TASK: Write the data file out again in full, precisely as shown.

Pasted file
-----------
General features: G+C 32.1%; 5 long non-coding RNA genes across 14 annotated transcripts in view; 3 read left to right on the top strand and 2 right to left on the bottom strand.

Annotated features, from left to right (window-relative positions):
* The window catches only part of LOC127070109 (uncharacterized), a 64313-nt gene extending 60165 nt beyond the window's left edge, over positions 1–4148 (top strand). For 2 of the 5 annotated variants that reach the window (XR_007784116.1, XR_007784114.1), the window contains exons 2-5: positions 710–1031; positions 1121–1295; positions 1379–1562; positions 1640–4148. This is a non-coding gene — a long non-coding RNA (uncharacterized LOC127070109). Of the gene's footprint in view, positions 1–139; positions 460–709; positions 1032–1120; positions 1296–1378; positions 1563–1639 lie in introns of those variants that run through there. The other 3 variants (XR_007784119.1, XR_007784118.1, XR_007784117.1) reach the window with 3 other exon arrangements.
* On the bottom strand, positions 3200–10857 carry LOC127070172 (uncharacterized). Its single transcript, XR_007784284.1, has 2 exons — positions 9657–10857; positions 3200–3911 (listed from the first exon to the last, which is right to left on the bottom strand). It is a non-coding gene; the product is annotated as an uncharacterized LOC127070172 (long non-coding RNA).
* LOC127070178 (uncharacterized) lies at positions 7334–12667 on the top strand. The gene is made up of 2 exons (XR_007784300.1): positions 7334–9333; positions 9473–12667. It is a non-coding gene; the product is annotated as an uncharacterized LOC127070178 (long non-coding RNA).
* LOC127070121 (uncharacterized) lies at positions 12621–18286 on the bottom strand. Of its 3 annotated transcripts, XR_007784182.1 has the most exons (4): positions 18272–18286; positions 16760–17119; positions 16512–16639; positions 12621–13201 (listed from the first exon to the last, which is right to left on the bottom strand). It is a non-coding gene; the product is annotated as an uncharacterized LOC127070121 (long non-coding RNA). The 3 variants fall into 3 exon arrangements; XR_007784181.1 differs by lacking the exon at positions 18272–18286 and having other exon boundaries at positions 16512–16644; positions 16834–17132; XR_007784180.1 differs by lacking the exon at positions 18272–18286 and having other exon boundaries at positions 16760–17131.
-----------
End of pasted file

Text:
General features: G+C 32.1%; 5 long non-coding RNA genes across 14 annotated transcripts in view; 3 read left to right on the top strand and 2 right to left on the bottom strand.

Annotated features, from left to right (window-relative positions):
* The window catches only part of LOC127070109 (uncharacterized), a 64313-nt gene extending 60165 nt beyond the window's left edge, over positions 1–4148 (top strand). For 2 of the 5 annotated variants that reach the window (XR_007784116.1, XR_007784114.1), the window contains exons 2-5: positions 710–1031; positions 1121–1295; positions 1379–1562; positions 1640–4148. This is a non-coding gene — a long non-coding RNA (uncharacterized LOC127070109). Of the gene's footprint in view, positions 1–139; positions 460–709; positions 1032–1120; positions 1296–1378; positions 1563–1639 lie in introns of those variants that run through there. The other 3 variants (XR_007784119.1, XR_007784118.1, XR_007784117.1) reach the window with 3 other exon arrangements.
* On the bottom strand, positions 3200–10857 carry LOC127070172 (uncharacterized). Its single transcript, XR_007784284.1, has 2 exons — positions 9657–10857; positions 3200–3911 (listed from the first exon to the last, which is right to left on the bottom strand). It is a non-coding gene; the product is annotated as an uncharacterized LOC127070172 (long non-coding RNA).
* LOC127070178 (uncharacterized) lies at positions 7334–12667 on the top strand. The gene is made up of 2 exons (XR_007784300.1): positions 7334–9333; positions 9473–12667. It is a non-coding gene; the product is annotated as an uncharacterized LOC127070178 (long non-coding RNA).
* LOC127070121 (uncharacterized) lies at positions 12621–18286 on the bottom strand. Of its 3 annotated transcripts, XR_007784182.1 has the most exons (4): positions 18272–18286; positions 16760–17119; positions 16512–16639; positions 12621–13201 (listed from the first exon to the last, which is right to left on the bottom strand). It is a non-coding gene; the product is annotated as an uncharacterized LOC127070121 (long non-coding RNA). The 3 variants fall into 3 exon arrangements; XR_007784181.1 differs by lacking the exon at positions 18272–18286 and having other exon boundaries at positions 16512–16644; positions 16834–17132; XR_007784180.1 differs by lacking the exon at positions 18272–18286 and having other exon boundaries at positions 16760–17131.